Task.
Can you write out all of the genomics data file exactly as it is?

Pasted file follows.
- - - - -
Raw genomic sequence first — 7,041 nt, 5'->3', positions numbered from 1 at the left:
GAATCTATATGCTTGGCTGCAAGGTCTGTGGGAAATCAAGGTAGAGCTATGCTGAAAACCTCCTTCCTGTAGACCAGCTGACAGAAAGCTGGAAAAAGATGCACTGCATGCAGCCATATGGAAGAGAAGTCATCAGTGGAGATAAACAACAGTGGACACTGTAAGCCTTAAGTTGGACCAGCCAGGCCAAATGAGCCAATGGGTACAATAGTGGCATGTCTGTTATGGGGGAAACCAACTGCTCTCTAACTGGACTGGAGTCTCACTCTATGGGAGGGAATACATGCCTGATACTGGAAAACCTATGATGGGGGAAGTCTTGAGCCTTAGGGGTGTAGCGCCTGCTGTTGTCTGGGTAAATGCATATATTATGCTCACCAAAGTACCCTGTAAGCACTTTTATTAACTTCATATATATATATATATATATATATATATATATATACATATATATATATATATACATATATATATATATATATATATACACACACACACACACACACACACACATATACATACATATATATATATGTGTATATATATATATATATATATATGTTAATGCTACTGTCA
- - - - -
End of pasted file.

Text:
Raw genomic sequence first — 7,041 nt, 5'->3', positions numbered from 1 at the left:
GAATCTATATGCTTGGCTGCAAGGTCTGTGGGAAATCAAGGTAGAGCTATGCTGAAAACCTCCTTCCTGTAGACCAGCTGACAGAAAGCTGGAAAAAGATGCACTGCATGCAGCCATATGGAAGAGAAGTCATCAGTGGAGATAAACAACAGTGGACACTGTAAGCCTTAAGTTGGACCAGCCAGGCCAAATGAGCCAATGGGTACAATAGTGGCATGTCTGTTATGGGGGAAACCAACTGCTCTCTAACTGGACTGGAGTCTCACTCTATGGGAGGGAATACATGCCTGATACTGGAAAACCTATGATGGGGGAAGTCTTGAGCCTTAGGGGTGTAGCGCCTGCTGTTGTCTGGGTAAATGCATATATTATGCTCACCAAAGTACCCTGTAAGCACTTTTATTAACTTCATATATATATATATATATATATATATATATATATACATATATATATATATATACATATATATATATATATATATATACACACACACACACACACACACACACATATACATACATATATATATATGTGTATATATATATATATATATATATGTTAATGCTACTGTCA